We live in a culture that regularly confuses humanity with deity. The lines get blurred. It’s the kind of sloppy theology that suggests God sits on the edge of heaven thinking, Wonder what they’ll do next. How absurd! God is omniscient—all-knowing. This implies, clearly, that God never learns anything, our sinful decisions and evil deeds notwithstanding. Nothing ever surprises Him. From the moment we’re conceived to the moment we die, we remain safely within the frame of His watchful gaze and His sovereign plan for us.

Taken from Charles R. Swindoll, Great Days with the Great Lives (Nashville: W Publishing Group, 2005). Copyright © 2005 by Charles R. Swindoll, Inc.


>As our house is in the “let’s get to the closing date” stage; we are in Saint Joseph looking for house-to-make-home. Looked at tons, a few possibilities, several ain’t no ways…but time is crunching. Couple more to look at today after church; then Monday we will look and relook. Appreciate prayers.

As in all of lifes adventures, there are struggles and victories and times of waiting and, yeah, times of doubt.

Thought this quote from former Olympic skater Nancy Kerrigan was timely as it came into my in-box this morning:

“Part of being a champ is acting like a champ. You have to learn
how to win and not run away when you lose. Everyone has bad stretches and
real successes. Either way, you have to be careful not to lose your
confidence or get too confident.”

And, remember, we are not merely “champs,” but in Christ we are “more than conquerors.”

>Take Heart – Be Encouraged – Know Who You Are

>“God’s grace means that I can rest assured that I’ll have everything I need to be what he wants me to be and to do what he wants me to do in the situation in which he’s placed me.

I’m no longer restricted to the limits of my own strength and wisdom. By his grace, I’ve a new identity and a new potential. I’m a child of God; the risen Christ now lives inside of me. I need no longer fear people or circumstances; I don’t have to feel weak in the face of suffering or temptation, because I no longer rest in the resources of my own ability. I’m in Christ and he’s in me.

This new identity gives me new potential as I face the realities of life in this bent and broken world. God’s grace gives me reason to ‘take heart.’”

—Paul David Tripp

>Don’t Mope, Hope!


The dictionary on my desk defines “hope” as a feeling of expectation and desire for a certain thing to happen”.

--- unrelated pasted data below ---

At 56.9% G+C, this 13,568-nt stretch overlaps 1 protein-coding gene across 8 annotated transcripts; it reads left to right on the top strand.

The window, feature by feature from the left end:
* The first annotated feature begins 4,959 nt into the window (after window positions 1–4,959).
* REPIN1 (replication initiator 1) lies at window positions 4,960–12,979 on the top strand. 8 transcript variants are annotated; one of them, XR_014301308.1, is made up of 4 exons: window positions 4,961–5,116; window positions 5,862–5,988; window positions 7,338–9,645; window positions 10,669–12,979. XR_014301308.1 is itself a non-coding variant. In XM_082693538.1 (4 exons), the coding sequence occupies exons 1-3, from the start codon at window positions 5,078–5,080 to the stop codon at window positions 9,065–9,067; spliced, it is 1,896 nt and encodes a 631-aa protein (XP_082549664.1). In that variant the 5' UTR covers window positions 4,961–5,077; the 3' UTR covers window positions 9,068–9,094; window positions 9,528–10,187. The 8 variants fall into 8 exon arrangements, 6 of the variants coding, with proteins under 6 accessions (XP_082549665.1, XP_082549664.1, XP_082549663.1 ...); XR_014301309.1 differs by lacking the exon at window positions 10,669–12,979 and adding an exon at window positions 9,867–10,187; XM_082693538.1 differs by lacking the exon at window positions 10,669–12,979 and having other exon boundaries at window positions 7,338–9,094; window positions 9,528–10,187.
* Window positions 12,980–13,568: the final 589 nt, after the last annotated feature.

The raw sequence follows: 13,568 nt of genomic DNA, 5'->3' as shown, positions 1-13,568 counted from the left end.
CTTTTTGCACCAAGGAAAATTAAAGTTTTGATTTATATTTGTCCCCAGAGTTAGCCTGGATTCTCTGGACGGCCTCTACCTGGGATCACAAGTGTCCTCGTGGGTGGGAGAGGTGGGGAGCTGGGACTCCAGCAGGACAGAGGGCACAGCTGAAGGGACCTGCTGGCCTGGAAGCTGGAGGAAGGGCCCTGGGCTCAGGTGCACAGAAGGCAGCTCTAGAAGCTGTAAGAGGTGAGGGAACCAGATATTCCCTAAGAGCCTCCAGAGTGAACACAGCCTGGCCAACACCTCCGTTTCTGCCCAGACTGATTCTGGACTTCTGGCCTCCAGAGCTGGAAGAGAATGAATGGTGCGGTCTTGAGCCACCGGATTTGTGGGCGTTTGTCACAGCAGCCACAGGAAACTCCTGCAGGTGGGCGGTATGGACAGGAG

Hope is a marvelous, marvelous gift. Though non-Christians may speak of “hope,” the genuine gift of hope is for those who have been redeemed – Ephesians 2.12 describes our pre-salvation state as “…having no hope and without God in the world.”

Colossians 1.5 speaks of a warehouse-in-heaven, “…the hope laid (stored) up for you in heaven.” The psalmist confirms that the gift of hope is from God: “For God alone, O my soul, wait in silence, for my hope is from Him.” (62.5)

Though the ultimate object of our hope is the Lord, He gives encouragement to hope in His Word: “Remember Your word to Your servant, in which You have made me hope.” (Psalm 119.49) and “Those who fear You shall see me and rejoice, because I have hoped in Your word.” (Psalm 119.74)

Romans 12.12 urges Christians to “Rejoice in hope…” and Romans 15.4 reminds us of the hope-giving power of God’s Word: “For whatever was written in the former days was written for our instruction, that through endurance and through the encouragement of the Scriptures we might have hope.”

Some times the translators give the same word often translated “hope” the word “wait.” (as in “Those who wait on the Lord shall renew their strength”) At least for me this “translates” into sometimes gritting teeth even while I hope.

I’m not a good “waiter.” Yet even that impatience (sin) is laced with hope. And, ultimately, hope is not in circumstances, or realtors (!), or doctors, or anything/anyone else. Peter reminds me, “…your faith and hope are in God.” (1 Peter 1.21)

One heritage of my four years in the army is a tendency to make acronyms. For instance, I take my last name and use if often for prayer, that I would be Holy, Active, Gentle, Enthusiastic, Reliable.

So it’s not surprising I have an acronym for “hope”: He Oversees (and Overrules) People and Events.

A prayer for me, mine, and you is Romans 15.13: “May the God of hope fill you with all joy and peace in believing, so that by the power of the Holy Spirit you may abound in hope.”